Given a recording of a song, is there any (automatic or not) way to process the recording so that I get one track per each instrument/voice separately?

Does related research exist? If yes, how well do the existing methods work?

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    There's no point in researching this. As Tetsujin alludes to, a mix is like a cake. Ingredients are mixed and processed in such a way that it is impossible to return them to their original state. Commented Jun 7, 2017 at 22:30

4 Answers 4


It can surely be done. In fact, humans are quite good at it. We have no trouble extracting the lyrics from a song and reproducing them without music. We can reproduce a melody even if we've only heard it mixed in with other parts. We can, without confusion, converse with people while music plays in the background and simultaneously isolate miscellaneous sounds like a door bell, even in a crowded room with many other people talking. Finally, though more difficult, musicians can listen to a song and transcribe all the different parts. Our brains manage to separate these audible signals, despite none of them being available as individual tracks.

Evidently, it is not impossible, but this is a task at which humans still outperform computers by far, so you'll find it difficult automating the process.

If a stereo recording is available, we can decompose it perfectly into at most two separate mono tracks. If we know how the individual parts were panned, or can make an educated guess, this may be a satisfactory way of isolating some of them. This technique is commonly used to remove vocals; it assumes the vocals are panned center and the rest is not. For all but the simplest cases though, the result will be an badly sounding mix (remaining parts that were panned further to the sides will be louder) with artifacts where the vocals used to be.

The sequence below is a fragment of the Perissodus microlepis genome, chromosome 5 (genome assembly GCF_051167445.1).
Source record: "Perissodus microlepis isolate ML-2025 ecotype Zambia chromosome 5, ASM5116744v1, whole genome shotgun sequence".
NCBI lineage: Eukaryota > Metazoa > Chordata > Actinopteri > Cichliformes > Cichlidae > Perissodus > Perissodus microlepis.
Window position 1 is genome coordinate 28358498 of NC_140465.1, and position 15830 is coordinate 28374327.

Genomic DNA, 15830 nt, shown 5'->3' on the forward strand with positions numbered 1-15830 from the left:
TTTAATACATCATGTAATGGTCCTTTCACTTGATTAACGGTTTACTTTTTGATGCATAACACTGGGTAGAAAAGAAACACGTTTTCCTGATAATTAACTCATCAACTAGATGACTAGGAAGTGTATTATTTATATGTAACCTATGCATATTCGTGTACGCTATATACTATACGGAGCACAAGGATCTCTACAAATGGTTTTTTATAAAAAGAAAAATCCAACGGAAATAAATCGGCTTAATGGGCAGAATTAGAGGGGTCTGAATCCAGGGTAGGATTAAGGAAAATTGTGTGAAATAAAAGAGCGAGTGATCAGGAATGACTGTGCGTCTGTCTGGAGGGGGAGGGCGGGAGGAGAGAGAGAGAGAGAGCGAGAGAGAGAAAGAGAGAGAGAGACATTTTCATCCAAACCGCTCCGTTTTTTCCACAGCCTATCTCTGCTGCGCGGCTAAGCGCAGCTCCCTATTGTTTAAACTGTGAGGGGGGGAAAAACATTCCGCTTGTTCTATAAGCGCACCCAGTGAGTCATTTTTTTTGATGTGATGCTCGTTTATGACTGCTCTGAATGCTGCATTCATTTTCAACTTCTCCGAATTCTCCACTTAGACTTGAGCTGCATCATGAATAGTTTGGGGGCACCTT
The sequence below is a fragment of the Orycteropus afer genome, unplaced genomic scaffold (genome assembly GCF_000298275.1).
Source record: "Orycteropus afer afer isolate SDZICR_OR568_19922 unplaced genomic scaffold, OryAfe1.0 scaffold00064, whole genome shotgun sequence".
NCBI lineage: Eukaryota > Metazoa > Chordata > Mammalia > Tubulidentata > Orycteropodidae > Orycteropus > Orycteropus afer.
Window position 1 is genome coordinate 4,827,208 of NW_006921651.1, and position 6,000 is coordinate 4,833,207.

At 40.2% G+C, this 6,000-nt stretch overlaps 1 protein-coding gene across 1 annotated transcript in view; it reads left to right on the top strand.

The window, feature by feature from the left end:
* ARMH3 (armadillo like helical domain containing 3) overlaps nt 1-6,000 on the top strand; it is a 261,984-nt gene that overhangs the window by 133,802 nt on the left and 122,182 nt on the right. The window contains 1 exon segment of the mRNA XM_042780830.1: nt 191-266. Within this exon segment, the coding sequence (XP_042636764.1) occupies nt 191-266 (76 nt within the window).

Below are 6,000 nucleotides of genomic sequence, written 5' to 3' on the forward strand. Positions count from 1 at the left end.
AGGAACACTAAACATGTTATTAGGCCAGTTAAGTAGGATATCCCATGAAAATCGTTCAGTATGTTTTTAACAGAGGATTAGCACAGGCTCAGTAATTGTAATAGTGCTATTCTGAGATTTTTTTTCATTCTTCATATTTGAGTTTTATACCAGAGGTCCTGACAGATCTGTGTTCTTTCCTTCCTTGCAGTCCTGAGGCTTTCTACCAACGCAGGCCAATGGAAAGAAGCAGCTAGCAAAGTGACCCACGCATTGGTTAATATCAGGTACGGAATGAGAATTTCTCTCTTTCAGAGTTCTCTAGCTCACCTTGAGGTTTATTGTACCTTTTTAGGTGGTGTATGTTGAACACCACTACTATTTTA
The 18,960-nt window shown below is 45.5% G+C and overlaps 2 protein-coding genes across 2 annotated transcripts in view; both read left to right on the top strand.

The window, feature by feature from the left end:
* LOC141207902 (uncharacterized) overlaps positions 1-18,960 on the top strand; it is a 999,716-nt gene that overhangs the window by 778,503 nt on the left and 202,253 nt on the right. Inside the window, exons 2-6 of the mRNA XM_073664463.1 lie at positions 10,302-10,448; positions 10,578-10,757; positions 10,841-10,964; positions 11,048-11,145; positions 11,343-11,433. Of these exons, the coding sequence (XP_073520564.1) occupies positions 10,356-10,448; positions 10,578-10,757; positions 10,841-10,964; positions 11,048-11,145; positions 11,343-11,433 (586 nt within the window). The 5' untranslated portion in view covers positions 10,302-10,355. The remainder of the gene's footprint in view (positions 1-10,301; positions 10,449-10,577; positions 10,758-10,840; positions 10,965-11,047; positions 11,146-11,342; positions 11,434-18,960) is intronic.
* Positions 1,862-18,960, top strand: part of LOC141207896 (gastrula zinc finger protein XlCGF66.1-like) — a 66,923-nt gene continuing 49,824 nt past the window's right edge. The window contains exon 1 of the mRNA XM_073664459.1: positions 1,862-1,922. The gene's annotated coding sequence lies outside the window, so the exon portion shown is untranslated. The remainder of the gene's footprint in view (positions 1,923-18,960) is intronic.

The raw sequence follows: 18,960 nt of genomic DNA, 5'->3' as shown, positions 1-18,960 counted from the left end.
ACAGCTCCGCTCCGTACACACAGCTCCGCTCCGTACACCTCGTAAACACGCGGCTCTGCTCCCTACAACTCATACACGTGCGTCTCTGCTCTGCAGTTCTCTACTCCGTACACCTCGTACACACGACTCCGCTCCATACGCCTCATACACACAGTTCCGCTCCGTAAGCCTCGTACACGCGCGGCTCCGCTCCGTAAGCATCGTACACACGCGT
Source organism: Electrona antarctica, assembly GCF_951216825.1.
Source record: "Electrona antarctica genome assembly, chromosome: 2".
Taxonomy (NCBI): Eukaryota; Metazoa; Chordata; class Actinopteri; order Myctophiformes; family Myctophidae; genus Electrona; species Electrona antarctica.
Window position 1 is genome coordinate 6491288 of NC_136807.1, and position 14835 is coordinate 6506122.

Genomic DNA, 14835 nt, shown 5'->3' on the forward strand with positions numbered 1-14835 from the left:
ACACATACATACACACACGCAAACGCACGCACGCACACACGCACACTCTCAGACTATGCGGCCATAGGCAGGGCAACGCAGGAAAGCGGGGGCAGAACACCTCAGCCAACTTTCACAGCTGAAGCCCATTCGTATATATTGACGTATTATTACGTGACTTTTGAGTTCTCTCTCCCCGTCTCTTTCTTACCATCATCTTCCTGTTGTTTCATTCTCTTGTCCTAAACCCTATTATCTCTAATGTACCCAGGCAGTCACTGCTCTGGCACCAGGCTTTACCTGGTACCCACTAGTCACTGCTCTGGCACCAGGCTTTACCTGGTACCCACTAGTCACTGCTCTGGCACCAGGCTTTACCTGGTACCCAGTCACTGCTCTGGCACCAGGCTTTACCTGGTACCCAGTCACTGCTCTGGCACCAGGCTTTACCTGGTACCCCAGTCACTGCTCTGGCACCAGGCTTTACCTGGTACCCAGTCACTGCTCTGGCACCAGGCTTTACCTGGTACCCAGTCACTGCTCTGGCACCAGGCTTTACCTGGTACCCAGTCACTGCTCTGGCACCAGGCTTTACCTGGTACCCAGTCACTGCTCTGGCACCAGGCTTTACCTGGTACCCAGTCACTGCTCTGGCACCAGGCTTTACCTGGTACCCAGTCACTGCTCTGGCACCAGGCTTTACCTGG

Another method relies on individual parts being in different frequency ranges. The parts can then be isolated with a simple bandpass filter. The results can be excellent if there's little overlap in the frequency domain, but even if the instruments' pitches are far apart, their harmonics may still overlap. Other parts will then bleed through and sound unnatural due to what is essentially an equaliser pushed to extreme values.

These are simple tricks, but they only work well in ideal cases. More akin to how the human mind tackles this problem, is the subject of ongoing research called 'blind signal separation'. It is not restricted to audio, but about the more general problem of unmixing two mixed signals with no information on either source. There are many different approaches to this problem. A common theme is imposing constraints on the resulting tracks. For example: if you know what a saxophone sounds like and that it can only play one note at a time, a track with two such notes sounding simultaneously has not been properly unmixed. Another common theme is finding a decomposition so that the individual tracks are maximally unlike one another, e.g. some measure of similarity between two tracks will be larger if the same violin part can be heard on both, than if it had been properly unmixed.